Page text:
It’s a good thing you’re so noble or that fatter pocketbook you’ve made it so clear is your just due would make it pretty tough to distinguish you from those wicked “reform” types. Well, other then the fact that you don’t give a damn whether the kids get an education and those “reform” types do.

          • Mike in Texas says:

            Yes Allen, I’m living large on my paycheck, driving around in my 9 year old vehicle. I see you’ve recruited a new know it all to your group. I bet just like you she has SCORES of experience.

            Yes, I think you two don’t have a clue what you’re talking about. As always Allen, the offer stands for you to come visit me and live the life of a teacher for a week or so and find out what its really like.

          • Aw, poor Mike. Poor, poor Mike.

            How’s that? My pity is insincere but then so’s your concern for the kids who are forced to shuffle through the classes in which you count down the minutes to your retirement. I’ll reserve my sincere compassion for those kids, their parents and the decent teachers who get zero respect from everyone employed by the public education system.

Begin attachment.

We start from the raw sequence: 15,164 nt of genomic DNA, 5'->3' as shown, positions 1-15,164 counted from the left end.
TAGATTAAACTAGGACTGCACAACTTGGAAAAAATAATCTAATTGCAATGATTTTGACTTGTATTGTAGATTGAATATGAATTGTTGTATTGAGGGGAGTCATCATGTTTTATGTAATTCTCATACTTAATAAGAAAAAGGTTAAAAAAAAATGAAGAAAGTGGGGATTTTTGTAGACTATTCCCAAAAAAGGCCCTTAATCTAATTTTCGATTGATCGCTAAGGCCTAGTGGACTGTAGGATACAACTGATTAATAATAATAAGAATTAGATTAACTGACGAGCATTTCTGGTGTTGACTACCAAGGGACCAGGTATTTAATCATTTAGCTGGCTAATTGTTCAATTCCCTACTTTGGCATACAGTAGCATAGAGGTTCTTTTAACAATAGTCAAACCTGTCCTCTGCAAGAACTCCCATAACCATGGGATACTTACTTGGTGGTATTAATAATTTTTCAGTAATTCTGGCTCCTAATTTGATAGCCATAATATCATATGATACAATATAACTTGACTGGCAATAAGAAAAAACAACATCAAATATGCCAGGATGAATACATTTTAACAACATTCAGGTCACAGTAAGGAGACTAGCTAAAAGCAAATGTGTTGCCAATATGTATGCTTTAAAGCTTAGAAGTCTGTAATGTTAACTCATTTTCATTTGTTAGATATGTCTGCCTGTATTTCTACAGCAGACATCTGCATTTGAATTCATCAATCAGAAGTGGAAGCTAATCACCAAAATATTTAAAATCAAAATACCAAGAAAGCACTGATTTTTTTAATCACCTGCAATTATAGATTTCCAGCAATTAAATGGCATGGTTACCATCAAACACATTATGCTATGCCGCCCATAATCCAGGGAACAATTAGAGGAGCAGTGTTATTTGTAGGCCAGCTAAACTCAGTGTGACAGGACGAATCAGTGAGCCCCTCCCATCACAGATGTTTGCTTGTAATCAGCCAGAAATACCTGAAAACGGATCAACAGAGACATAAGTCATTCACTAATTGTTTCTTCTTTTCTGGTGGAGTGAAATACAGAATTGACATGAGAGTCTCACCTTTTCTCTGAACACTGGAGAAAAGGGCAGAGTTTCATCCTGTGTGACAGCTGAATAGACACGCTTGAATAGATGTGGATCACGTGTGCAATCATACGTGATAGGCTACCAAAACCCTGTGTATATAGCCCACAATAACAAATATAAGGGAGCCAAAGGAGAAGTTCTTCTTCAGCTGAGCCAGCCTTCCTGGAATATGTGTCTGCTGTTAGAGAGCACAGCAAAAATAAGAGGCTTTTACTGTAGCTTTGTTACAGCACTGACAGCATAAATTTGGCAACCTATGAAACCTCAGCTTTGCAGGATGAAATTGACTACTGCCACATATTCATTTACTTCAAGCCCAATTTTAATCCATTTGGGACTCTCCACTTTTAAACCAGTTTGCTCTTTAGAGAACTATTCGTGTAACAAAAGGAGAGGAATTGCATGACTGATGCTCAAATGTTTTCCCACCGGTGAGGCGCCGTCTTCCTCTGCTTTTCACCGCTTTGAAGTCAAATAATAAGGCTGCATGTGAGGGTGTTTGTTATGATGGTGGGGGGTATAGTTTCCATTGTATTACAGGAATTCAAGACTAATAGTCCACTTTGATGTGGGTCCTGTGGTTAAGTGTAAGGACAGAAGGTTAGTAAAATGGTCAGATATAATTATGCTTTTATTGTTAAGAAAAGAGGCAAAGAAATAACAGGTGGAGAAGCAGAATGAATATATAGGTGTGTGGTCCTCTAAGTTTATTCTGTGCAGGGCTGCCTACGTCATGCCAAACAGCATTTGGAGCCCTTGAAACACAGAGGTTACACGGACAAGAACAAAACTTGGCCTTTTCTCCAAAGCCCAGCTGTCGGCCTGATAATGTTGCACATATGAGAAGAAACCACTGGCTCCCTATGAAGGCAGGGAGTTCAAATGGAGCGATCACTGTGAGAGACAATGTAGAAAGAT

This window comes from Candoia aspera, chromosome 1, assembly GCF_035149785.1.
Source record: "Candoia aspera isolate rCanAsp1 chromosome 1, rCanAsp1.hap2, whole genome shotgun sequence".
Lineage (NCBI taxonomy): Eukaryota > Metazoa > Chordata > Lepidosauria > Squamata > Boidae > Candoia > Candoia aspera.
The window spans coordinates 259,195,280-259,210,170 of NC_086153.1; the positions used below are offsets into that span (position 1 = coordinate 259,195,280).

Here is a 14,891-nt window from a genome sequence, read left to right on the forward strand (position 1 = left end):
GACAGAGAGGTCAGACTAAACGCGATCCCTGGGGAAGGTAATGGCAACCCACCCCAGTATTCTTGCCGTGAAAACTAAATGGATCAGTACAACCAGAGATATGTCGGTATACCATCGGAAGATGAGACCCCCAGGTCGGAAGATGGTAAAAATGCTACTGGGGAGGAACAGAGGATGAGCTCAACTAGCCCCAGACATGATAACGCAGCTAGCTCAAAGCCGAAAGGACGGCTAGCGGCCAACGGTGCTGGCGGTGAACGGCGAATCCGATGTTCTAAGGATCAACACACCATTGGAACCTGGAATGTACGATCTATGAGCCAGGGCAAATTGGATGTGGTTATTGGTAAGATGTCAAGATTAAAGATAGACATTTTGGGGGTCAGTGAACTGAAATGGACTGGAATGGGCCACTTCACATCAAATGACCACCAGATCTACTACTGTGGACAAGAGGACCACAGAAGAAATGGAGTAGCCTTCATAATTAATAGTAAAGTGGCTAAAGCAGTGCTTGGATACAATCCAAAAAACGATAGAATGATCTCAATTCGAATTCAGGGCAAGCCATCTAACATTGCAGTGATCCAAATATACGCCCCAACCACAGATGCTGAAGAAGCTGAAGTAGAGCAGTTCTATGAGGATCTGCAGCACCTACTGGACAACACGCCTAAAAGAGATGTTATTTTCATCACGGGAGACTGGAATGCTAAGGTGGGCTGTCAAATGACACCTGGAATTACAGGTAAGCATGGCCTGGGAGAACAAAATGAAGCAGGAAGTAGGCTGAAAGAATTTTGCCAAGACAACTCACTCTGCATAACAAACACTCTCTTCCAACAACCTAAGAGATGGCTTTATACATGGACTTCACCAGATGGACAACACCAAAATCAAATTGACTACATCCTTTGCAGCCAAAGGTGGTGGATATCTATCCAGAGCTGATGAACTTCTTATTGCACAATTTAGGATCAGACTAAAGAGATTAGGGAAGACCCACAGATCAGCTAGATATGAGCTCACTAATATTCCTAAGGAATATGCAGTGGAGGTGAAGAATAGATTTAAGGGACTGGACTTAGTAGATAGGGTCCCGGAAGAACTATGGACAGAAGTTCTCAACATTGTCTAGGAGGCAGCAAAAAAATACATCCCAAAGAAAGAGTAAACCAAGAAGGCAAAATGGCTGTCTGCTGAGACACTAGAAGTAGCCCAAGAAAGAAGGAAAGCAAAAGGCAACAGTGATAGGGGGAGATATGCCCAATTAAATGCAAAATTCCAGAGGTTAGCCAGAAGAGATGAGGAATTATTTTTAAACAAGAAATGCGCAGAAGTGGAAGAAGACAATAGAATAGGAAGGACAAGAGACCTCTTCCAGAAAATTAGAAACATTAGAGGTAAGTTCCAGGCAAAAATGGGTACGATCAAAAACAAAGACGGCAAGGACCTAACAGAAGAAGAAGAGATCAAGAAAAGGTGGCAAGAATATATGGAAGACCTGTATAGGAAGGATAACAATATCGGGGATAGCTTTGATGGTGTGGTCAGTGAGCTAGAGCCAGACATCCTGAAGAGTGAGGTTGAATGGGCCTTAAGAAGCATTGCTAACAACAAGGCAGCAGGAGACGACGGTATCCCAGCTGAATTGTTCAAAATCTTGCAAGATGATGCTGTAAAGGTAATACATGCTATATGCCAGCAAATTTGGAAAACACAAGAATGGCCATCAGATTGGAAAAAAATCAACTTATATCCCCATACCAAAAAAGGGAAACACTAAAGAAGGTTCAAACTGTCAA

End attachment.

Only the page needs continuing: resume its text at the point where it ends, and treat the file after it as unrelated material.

As for your offer, sure.

            Anytime you make the arrangements I’ll show up. John Stossel called Randi Wiengarten’s bluff and I’m calling yours. Just to put things in perspective, I don’t have to do a better job then you in order to justify my demand that you do the job you’re hired to do. I know that’s not the deal you signed on with, got comfortable with and now cling too but the terms of the deal are changing. Would an insincere apology help ease the difficulty of acceptance?

            Lastly, Stacy’s on her own. I haven’t recruited anyone but she’s apparently run out of patience with your whining self-pity and all the excuses you have to offer for the district-based system. So it’s not a conspiracy, Mike but a confluence of opinions. Stacy, and millions of others, have reached the same conclusions I have and for similar reasons. Recent legislative actions in quite a few states make it clear that sort of epiphany isn’t rare.